Weinberger follows this comedy with a far more serious, metaphysical passage, a long poem every bit as wonderstruck and worshipful as John Dee and Edward Kelley when they scried their obsidian mirror, seeking to speak with angels. It begins, ‘Angels hovering all round,’ and then scatters, across nine pages, verses like fluttering cherubim, invocations to each of them:
The angel of snowstorms;
guardian of librarians;
The angel of forgetting;
And so on, in a fanciful, wickedly inventive and poignant conjuration. These angels’ names are, I think, mostly made up, though they seem etymologically sound. The litany closes:
Birgitta of Sweden said:
‘If we saw an angel clearly, we should die of pleasure.’
For all the stylish whimsy of this bizarre catalogue, its compiler can’t help but be seduced. Wallace Stevens’s enigmatic half-seen ‘necessary angel’ has eclipsed the Voltairean wag, and Weinberger has slipped back into the poetic calling.
This contemporary breviary moves on to saints, who, unlike angels, have personalities and biographies of remarkable singularity. The subjects range from the familiar to the unknown, and in date from Thecla, Paul’s disciple in the first century, to modern exemplars such as Thérèse of Lisieux, whose relics were taken into space and back, and continue to tour the world, as well as Edvige Carboni, who was declared venerable in 2018. She had interceded for Mussolini to be released from the fires of Purgatory – and was proud when Jesus told her that the prayers had succeeded. The saints are classified in Borgesian fashion under subheadings: ‘Hyacinths’ lists no fewer than 11 saints from the second to the 20th century called after the beautiful youth whom Apollo loved – his death and metamorphosis into a flower became a ‘Christian symbol of rebirth’. Other categories include ‘Weddings’, ‘Dogs and Cats and Mice’ and later, ‘Dogs and Cats and a Trout’ (called Antonella).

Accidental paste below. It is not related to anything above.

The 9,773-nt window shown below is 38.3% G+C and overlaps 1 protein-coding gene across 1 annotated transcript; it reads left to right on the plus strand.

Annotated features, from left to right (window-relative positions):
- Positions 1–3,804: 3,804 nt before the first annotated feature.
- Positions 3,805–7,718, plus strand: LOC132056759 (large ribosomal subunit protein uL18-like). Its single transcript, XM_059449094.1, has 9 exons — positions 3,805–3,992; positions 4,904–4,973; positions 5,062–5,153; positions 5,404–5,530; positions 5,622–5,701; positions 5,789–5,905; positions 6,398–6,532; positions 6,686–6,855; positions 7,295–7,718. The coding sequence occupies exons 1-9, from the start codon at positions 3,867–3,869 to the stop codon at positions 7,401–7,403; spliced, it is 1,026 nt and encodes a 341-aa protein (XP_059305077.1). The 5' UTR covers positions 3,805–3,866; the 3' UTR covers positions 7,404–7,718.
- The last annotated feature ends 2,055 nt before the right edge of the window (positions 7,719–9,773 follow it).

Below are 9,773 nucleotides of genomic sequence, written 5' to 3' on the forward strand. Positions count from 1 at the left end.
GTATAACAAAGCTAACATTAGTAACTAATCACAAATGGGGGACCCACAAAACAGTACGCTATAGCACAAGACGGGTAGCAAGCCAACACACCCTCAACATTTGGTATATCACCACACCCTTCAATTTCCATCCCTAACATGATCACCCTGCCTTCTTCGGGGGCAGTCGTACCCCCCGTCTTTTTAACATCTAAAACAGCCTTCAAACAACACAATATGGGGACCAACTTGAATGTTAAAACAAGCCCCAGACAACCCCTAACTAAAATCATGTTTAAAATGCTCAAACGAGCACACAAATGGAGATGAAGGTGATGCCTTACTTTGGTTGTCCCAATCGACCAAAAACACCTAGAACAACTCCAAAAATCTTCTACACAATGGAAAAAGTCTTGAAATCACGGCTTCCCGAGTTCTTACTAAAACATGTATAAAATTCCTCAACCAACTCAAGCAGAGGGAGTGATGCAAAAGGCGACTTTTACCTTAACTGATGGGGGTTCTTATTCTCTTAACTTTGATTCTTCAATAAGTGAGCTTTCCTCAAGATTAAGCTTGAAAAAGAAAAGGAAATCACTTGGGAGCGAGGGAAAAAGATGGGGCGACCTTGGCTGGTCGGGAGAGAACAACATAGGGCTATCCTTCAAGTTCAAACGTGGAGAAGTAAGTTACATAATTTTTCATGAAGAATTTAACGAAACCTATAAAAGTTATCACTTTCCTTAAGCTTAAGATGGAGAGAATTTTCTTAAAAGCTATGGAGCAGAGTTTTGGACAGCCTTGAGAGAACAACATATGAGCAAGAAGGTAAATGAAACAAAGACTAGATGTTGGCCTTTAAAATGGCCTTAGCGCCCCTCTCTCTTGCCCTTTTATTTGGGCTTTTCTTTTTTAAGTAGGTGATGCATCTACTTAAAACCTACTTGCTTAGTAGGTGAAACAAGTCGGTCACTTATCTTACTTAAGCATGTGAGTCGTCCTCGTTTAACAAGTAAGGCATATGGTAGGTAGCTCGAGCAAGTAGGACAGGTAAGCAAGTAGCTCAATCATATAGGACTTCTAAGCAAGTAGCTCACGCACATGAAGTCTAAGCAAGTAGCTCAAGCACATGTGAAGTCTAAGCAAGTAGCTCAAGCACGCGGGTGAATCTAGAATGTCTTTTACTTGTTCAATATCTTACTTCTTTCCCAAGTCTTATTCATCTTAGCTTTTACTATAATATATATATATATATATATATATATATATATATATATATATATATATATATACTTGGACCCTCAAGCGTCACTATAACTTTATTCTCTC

The tales take the form of ‘Brief Lives’, giving glimpses of heroic suffering and describing many extreme, often lurid miracles, resurrections, episodes of bilocation, healings, mostly recounted with laconic dryness. Some scenes resemble famous fairy tales: patient Griseldas, wronged queens and Snow Whites persecuted by wicked stepmothers turn up in the lives of several saints. Saint Ailbe of Emly (Irish, sixth century) ‘could turn a cloud into a hundred horses’. St Teilo (Welsh, also sixth century) obligingly produced three corpses when three institutions he founded wanted his relics. Wilgefortis, or Liberata, miraculously sprouted a beard to see off unwanted suitors; she became, as her English name ‘Uncumber’ suggests, the saint who, Thomas More complained, would help deliver women from their husbands. A greyhound, wandering in from an ancient Eastern folk tale about a dog who saves a baby from a snake, inspires an active cult in France as St Guinefort, patron saint for the protection of children. Many sainted characters dream of bliss: Robert Browne, an 18th-century astronomer, of the young Jesus getting into bed with him; St Catherine of Siena of marrying Jesus, who gives her his foreskin for a ring (the lack of self-awareness among our pre-Freudian forebears is prelapsarian; these nocturnal experiences held no shame). Magdalena of the Cross jerks in satanic couplings with a devil called Balban, who is exorcised from her body and exits in the form of a caterpillar ‘with a loud wind … before repossessing her with unprecedented vigour’. Metaphors turn into beguiling reality: after her death three pearls are found in the heart of Margaret of Città di Castello (margaritēs means ‘pearl’ in Greek). Pithy sentences pin down the fate of other saints: of Anthony Grassi we are told that ‘his manner became more serene after he was struck by lightning, which also cured his severe indigestion.’ Philomena, once a much-loved virgin martyr, was one of the casualties of a Vatican clean-up in 1960. One of the nuns at my school was called Sister Philomena, and I remember vividly how distressed she became when the pope announced that her chosen protector was the result of an epigraphic misreading. Some weird favourites are missing, but then saints are almost as numberless as angels. Adding to Weinberger’s inventory is part of the pleasure of this book: what about Gwenn aux Trois Mamelles, for instance, a Breton saint, to whom, on the birth of her triplets, God gave a third breast; or Raymond Nonnatus (died 1240), who worked along the Barbary Coast freeing (Christian) slaves and who appears in his iconography with his lips padlocked together, and is consequently the patron of priests under the seal of the confessional?